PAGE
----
We constructed a panel of lentiviral particles containing genetically encoded fluorescent markers for cytoskeletal elements. By using these lentiviral biosensors, both transfection efficiency and homogeneity were greatly improved relative to chemical transfection with plasmid DNA (Figure 1).
Figure 1.Plasmid vs. lentivirus transfection in easy- and difficult-to-transfect cell types. HeLa cells and HUVECs were transfected with a TagGFP2-tubulin-encoding construct, either utilizing plasmid DNA in conjunction with a lipid-based chemical transfection reagent, or using LentiBrite™ lentiviral particles. Images were obtained via wide-field fluorescent imaging with a 20X objective lens (blue = DAPI nuclear counterstain, green = GFP-tubulin). Lentiviral transduction resulted in higher transfection efficiency (particularly for HUVEC, for which plasmid transfection was unsuccessful) and GFP-tubulin signal of more uniform fluorescence intensity.
Figure 2.LentiBrite™ lentiviral biosensors localize to specific cytoskeletal elements. (A) GFP-paxillin highlights focal adhesions in REF-52 cells. (B) α-actinin-RFP in REF-52 cells displays a striated filamentous pattern corresponding to actin microfilament cross-link sites. (C) β-actin-RFP in REF-52 cells displays a similar filamentous pattern to that of α-actinin, but with a pattern of continuous intensity. (D) RFP-α-tubulin in HUVECs displays a pattern of microtubule filaments radiating from the microtubule organizing center (white arrow). (E) GFP-vimentin in human MSCs highlights the intermediate filaments.
As genetically encoded biosensors can be prone to improper localization, due either to a propensity of the particular fluorescent protein to aggregate or to the overexpressed biosensor over-saturating the structure of interest, we sought to confirm the specificity of lentivirally delivered biosensor localization. We found that lentiviral delivery of fluorescent protein-tagged cytoskeletal markers enabled accurate detection of the appropriate cytoskeletal elements, as determined by 1) redistribution of the biosensor upon treatment of the cells with specific inhibitors of the cytoskeletal structure, 2) similar distribution of the biosensor to endogenous protein as determined by immunofluorescence, and 3) live cell imaging of cytoskeletal dynamics.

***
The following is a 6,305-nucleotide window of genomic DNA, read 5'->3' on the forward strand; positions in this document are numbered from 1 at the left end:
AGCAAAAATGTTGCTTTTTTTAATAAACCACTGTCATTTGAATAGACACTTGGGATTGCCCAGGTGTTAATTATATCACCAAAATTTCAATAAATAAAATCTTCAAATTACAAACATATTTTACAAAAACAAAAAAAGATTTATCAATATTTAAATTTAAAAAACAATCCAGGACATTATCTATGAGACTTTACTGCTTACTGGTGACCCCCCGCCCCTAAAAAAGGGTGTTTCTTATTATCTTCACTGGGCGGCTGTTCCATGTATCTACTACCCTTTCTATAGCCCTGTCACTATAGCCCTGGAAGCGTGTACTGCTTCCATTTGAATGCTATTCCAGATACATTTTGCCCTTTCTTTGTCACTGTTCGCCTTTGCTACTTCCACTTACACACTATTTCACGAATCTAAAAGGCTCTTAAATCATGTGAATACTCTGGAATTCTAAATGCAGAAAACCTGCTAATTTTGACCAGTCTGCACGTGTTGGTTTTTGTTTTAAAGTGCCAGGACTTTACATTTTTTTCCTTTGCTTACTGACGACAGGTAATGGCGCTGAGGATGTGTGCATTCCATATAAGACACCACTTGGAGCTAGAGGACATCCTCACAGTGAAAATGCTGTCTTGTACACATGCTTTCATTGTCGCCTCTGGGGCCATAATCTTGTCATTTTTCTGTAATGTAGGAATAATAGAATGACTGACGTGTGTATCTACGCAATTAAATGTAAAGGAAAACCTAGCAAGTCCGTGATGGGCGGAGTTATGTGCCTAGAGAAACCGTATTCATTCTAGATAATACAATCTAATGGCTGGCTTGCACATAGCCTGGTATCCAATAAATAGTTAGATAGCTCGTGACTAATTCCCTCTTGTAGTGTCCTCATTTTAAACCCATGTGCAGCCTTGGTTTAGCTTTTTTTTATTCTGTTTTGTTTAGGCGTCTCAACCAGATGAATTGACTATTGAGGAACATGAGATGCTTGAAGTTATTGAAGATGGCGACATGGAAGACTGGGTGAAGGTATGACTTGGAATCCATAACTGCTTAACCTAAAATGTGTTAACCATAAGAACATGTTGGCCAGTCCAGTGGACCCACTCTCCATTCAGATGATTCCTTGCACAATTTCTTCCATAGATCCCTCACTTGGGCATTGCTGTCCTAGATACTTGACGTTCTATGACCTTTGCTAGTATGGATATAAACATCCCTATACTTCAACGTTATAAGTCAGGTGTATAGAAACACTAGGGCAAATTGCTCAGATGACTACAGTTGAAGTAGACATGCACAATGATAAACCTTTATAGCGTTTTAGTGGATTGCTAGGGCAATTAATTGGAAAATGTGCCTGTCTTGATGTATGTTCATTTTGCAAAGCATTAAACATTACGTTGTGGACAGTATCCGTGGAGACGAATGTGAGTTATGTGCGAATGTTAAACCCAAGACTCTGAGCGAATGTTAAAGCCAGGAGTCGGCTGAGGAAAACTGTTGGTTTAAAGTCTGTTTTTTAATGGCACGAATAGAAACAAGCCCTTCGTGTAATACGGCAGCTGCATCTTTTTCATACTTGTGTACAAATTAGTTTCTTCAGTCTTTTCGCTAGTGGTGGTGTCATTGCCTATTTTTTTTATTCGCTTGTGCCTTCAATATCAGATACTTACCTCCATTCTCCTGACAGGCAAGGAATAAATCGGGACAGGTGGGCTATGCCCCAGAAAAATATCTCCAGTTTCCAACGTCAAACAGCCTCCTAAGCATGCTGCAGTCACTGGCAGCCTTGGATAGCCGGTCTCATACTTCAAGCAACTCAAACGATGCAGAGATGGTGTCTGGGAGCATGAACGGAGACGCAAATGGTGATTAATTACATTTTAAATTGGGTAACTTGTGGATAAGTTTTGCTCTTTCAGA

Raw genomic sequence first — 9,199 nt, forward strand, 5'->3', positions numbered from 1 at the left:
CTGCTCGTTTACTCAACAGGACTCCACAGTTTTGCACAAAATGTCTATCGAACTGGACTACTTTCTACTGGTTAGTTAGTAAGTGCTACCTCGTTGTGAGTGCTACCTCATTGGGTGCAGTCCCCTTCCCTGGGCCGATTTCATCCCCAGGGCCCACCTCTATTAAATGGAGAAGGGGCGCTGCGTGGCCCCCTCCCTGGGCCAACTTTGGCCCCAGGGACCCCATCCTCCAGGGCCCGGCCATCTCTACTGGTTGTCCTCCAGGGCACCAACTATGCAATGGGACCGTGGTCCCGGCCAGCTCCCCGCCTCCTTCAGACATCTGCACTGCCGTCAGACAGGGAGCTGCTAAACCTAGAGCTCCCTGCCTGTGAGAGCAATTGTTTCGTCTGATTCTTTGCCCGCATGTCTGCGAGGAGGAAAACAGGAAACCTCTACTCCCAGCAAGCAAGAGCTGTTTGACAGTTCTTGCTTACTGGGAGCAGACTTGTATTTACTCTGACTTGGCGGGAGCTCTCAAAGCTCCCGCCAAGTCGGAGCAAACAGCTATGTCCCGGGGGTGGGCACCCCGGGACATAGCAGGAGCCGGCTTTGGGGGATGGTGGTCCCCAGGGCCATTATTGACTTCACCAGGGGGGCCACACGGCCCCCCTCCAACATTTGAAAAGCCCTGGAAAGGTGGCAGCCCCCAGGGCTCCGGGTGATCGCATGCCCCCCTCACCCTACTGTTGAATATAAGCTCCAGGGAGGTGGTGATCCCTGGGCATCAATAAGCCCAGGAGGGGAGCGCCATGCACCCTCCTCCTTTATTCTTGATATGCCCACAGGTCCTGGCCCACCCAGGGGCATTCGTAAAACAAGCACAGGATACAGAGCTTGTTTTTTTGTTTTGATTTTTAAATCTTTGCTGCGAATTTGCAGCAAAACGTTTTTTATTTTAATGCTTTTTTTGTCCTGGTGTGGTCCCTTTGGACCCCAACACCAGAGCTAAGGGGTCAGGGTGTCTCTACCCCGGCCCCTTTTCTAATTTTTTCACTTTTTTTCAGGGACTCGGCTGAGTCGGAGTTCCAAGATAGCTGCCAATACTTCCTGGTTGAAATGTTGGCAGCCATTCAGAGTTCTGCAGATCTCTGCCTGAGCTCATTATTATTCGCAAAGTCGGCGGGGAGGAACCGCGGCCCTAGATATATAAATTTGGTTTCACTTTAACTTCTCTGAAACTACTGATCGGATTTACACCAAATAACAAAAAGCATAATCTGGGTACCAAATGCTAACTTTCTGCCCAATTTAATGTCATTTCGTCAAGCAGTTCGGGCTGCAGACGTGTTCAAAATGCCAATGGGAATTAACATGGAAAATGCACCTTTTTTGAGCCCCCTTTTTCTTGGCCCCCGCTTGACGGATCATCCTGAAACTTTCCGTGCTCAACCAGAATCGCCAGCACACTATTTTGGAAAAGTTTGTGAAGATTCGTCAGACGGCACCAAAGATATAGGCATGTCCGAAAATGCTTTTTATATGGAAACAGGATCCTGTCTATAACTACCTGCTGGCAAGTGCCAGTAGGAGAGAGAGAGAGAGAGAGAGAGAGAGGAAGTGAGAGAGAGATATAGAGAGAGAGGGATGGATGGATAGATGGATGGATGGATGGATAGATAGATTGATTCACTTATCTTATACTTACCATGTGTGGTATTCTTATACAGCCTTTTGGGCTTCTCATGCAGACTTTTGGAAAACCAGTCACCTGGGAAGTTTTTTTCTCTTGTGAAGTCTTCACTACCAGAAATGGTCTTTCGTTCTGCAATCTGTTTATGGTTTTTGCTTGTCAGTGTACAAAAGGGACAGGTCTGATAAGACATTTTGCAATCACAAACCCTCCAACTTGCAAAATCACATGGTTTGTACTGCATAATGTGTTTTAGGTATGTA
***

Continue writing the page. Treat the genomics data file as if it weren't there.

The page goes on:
Figure 3.Localization of RFP-tagged tubulin following modulator treatment. HUVECs were lentivirally transduced with RFP-tubulin biosensors at an MOI of 40. Transduced cells were subjected to the following treatments for 4 h: (A) untreated, (B) treated with 1 μM paclitaxel, or (C) treated with 25 μM nocodazole. Cells were fixed, mounted, and imaged by wide-field fluorescence microscopy. Cells treated with paclitaxel displayed bundled microtubules that curved around the nucleus, whereas cells treated with nocodazole contained no evident microtubule structures.
Figure 4.Fluorescent protein expression and co-localization with fluorescent antibody staining. HeLa cells were transduced with TagRFP-vimentin biosensors at an MOI of 20, and 72 h later, either left untreated or treated with 25 μM nocodazole. Cells were subsequently fixed, immunostained with an anti-vimentin antibody, and imaged by wide-field microscopy. Untreated cells displayed a filamentous vimentin network, in contrast to a clumped perinuclear distribution in cells treated with nocodazole. In both cases, the fluorescently tagged protein (top and middle rows) colocalized with staining obtained with anti-vimentin antibody (bottom row).
Figure 5.Live cell time-lapse imaging of β-actin lentivirally-transduced cells. REF-52 cells were lentivirally transduced with TagRFP-β-actin biosensors, and imaged by oil-immersion widefield microscopy in real time. The cells were dosed with 2 μM cytochalasin D, and imaging was immediately initiated, with images obtained every 30 s for 30 min. Still-frame captures demonstrated transition of fine filamentous organization to a granular pattern in the vicinity of the nucleus, and diffuse distribution at the cellular periphery.
Lentiviral biosensors enable convenient transduction of easy- and difficult-to-transfect cell types with fluorescent protein-tagged subcellular markers. These LentiBrite™ pre-packaged lentiviral particles enable higher efficiency and more homogeneous expression of introduced proteins compared to non-viral transfection methods. We have demonstrated the use of GFP- or RFP-tagged cytoskeletal markers in both fixed and live cell microscopy applications. The encoded proteins displayed co-localization with antibody staining and appropriate redistribution upon treatment with known modulators of cytoskeletal structure. LentiBrite™ biosensors provide a ready-to-use solution for researchers seeking to fluorescently visualize the presence, absence or trafficking of a protein, under normal, abnormal, diseased, or induced cellular states.